Your gut is mostly impacted by diet and lifestyle, improving the state and health of your gut requires several changes to your daily dietary and lifestyle habits. 

Foods to improve your gut health

  • Fibre-rich foods: The beneficial bacteria in our gut help to ferment fibre into short chain fatty acids (SCFA’s) that are essential to our gut health. Fibre rich foods include fruits, vegetables, beans, lentils, nuts, seeds, and whole grains. 
  • Probiotics: Foods containing probiotics introduce beneficial bacteria into our gut which helps with the overall bacteria diversity in our microbiome. Yoghurt, kefir, sauerkraut, and kimchi are all rich in probiotics. Probiotic supplements can also be taken, and these may be more likely to reach the gut alive than probiotic rich foods. 
  • Prebiotics: Prebiotics are foods that contain fibre and other compounds that help to nourish the bacteria in our gut. Foods such as garlic, onion, banana, and oats all contain prebiotics. 

If you are looking to adopt probiotics and prebiotics into your diet, find out how you can take them, when you should take them and how they could benefit your gut and overall health.

Recommended read - The best foods for gut health and how they help.

Lifestyle Changes 

  • Regular exercise: Physical exercise helps us to maintain a healthy bodyweight, encourages regular bowel movements and can speed up the rate that food passes through our intestines.   
  • Adequate sleep: Ensuring 7-9 hours sleep every night will help to support the body’s natural rhythms. Just as you feel tired after a bad night's sleep, your gut microbes will also feel sluggish and will be working at a reduced capacity. 
  • Stress management: Managing your stress levels can reduce the production of stress hormones such as cortisol which can impact gut function 
  • Avoid smoking: It is no surprise that smoking is bad for our gut microbiome as it’s bad for our overall health in every way. 
  • Hydration: Ensuring consistent water intake throughout the day will keep you hydrated and soften your stools, which helps them pass more easily. 
  • Limit alcohol and caffeine: Reducing intake of both can protect the gut lining and reduce your risk of leaky gut.   
  • Mindful eating: Eating slowly can improve digestion and absorption of nutrients by ensuring thorough chewing and reducing digestive strain.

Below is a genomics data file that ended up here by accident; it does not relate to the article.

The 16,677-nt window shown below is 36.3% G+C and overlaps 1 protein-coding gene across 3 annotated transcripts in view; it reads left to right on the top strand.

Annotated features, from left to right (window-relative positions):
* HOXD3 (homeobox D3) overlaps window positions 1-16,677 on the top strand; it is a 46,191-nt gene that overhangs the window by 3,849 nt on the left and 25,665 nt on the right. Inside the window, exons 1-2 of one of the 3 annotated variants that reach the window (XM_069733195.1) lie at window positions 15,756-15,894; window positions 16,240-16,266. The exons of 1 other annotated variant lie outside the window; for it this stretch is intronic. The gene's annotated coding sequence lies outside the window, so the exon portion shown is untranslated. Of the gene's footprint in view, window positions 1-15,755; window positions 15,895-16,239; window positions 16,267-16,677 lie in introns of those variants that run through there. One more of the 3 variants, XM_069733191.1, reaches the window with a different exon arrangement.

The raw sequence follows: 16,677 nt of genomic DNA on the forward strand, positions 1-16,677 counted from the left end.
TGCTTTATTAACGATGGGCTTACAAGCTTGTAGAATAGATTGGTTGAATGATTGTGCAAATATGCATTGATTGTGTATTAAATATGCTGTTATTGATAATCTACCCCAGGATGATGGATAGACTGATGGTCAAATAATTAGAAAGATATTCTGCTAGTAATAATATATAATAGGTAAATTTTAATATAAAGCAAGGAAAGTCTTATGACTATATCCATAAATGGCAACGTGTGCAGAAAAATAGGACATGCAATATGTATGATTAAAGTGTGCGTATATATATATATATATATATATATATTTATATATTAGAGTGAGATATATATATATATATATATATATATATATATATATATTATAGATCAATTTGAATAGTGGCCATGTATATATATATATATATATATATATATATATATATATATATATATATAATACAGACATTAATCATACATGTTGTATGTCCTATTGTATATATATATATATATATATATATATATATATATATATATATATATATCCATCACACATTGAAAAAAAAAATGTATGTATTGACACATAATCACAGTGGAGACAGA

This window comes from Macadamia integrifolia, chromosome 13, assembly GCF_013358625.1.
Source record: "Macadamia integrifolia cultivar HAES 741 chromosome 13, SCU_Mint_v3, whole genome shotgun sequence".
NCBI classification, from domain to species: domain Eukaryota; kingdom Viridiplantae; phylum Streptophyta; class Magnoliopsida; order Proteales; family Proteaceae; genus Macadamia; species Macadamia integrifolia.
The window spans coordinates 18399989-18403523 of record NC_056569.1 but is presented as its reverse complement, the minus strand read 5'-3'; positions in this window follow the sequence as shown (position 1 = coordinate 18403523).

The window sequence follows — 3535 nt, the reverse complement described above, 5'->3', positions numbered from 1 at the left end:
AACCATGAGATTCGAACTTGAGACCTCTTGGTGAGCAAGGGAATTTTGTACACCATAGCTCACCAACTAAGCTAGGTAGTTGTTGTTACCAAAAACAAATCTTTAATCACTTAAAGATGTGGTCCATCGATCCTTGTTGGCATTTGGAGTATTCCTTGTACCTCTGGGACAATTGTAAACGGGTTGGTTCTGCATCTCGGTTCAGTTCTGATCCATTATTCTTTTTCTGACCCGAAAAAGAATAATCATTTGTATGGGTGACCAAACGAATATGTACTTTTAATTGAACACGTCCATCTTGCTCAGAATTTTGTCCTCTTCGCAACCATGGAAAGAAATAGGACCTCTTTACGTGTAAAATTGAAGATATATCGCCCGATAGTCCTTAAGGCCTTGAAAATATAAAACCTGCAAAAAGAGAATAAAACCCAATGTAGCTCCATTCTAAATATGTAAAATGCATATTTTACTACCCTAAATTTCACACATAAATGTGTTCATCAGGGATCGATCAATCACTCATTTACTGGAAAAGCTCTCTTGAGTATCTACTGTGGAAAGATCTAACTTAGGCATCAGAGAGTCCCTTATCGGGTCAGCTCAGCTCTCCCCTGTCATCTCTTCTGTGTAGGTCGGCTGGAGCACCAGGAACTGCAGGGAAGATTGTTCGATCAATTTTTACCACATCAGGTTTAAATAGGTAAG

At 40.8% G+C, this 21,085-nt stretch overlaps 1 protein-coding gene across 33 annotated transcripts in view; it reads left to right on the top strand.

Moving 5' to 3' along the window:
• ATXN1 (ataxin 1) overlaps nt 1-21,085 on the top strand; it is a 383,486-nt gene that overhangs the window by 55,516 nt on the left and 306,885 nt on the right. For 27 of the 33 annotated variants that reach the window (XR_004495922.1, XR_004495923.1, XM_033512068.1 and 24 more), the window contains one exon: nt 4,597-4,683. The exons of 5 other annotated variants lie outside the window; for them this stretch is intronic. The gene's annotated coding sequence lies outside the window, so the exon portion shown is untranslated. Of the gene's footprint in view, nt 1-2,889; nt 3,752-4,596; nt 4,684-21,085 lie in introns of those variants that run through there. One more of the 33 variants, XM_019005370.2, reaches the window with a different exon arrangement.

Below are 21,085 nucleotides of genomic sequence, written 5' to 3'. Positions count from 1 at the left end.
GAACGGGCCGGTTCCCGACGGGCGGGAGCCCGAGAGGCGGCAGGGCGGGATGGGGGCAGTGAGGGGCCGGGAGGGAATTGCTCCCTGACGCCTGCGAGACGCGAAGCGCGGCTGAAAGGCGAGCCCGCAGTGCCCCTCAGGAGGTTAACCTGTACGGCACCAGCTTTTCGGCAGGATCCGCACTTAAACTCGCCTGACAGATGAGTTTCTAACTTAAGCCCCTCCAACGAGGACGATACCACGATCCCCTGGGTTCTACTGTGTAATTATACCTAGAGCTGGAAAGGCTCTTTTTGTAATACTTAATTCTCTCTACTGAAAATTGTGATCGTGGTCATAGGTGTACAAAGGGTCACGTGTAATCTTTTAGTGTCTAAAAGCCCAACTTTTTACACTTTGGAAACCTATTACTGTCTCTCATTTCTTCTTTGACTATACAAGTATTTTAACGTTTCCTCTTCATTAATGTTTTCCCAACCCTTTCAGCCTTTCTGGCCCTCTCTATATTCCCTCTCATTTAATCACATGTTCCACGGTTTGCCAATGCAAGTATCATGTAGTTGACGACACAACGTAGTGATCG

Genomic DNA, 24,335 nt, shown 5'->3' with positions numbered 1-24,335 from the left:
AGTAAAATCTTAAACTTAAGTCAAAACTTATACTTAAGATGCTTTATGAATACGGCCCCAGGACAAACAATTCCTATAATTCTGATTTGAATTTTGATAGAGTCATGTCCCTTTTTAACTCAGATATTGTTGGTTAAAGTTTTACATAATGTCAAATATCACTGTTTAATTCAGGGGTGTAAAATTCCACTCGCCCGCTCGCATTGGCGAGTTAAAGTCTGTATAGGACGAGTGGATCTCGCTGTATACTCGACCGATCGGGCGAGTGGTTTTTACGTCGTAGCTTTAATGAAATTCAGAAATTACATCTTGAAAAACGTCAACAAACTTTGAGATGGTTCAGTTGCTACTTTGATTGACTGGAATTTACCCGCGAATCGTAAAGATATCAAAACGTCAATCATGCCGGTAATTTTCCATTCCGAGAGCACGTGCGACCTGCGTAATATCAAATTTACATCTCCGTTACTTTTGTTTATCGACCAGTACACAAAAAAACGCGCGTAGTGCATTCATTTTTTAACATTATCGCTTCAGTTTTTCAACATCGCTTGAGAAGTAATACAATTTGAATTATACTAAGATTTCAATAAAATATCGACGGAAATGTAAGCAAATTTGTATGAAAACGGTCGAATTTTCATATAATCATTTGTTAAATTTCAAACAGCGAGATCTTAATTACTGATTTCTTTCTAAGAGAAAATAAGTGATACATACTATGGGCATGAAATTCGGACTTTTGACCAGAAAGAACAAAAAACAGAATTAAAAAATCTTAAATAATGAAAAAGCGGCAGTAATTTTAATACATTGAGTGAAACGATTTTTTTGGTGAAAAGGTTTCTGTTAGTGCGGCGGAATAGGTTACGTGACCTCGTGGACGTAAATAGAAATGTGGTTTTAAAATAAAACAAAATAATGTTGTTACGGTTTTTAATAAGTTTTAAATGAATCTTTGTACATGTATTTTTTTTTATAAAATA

How long does it take to improve gut health?

Improving your gut health depends on the status of your gut. For a minor imbalance in good and bad bacteria within the gut, you may see noticeable changes to your symptoms within a few days or weeks after implementing diet and lifestyle changes, and evidence shows our gut microbiome can significantly improve even after a few days of eating a more gut-health friendly diet. 

Gut dysbiosis is a more severe imbalance of the bacteria within the gut, that has typically been neglected for some time and can significantly impact your overall health and cause symptoms to worsen. Correcting gut dysbiosis will require making significant changes to your diet and lifestyle and can take weeks to a few months to improve. 

Consistency is key to improving your gut health and should be adopted long-term. 

How will I know if my gut health has improved?

The main signs that your gut health has improved include: 

  • Reduced digestive symptoms: Less bloating, regular bowel movements, gas, diarrhoea, or constipation. 
  • Enhanced mood and energy levels: Improvements in mental health, energy levels and overall wellness. 
  • Better sleep: Quality and duration of restorative sleep. 
  • Improved skin health: Clearer, healthier-looking skin. 

Additionally, you can take a gut microbiome test before and after making these changes to visually confirm changes in the composition of your gut bacteria. 

Our thoughts

Improving your gut health is a journey that involves making sustained dietary and lifestyle changes. By understanding what affects your gut and implementing the recommended strategies, you can enhance not only your digestive health but your overall well-being. Remember to consult with a healthcare provider before making significant changes, especially if you have existing health conditions.   

Additional references 

The impact of diet and lifestyle on gut microbiota 

Association of dietary fibre intake and gut microbiota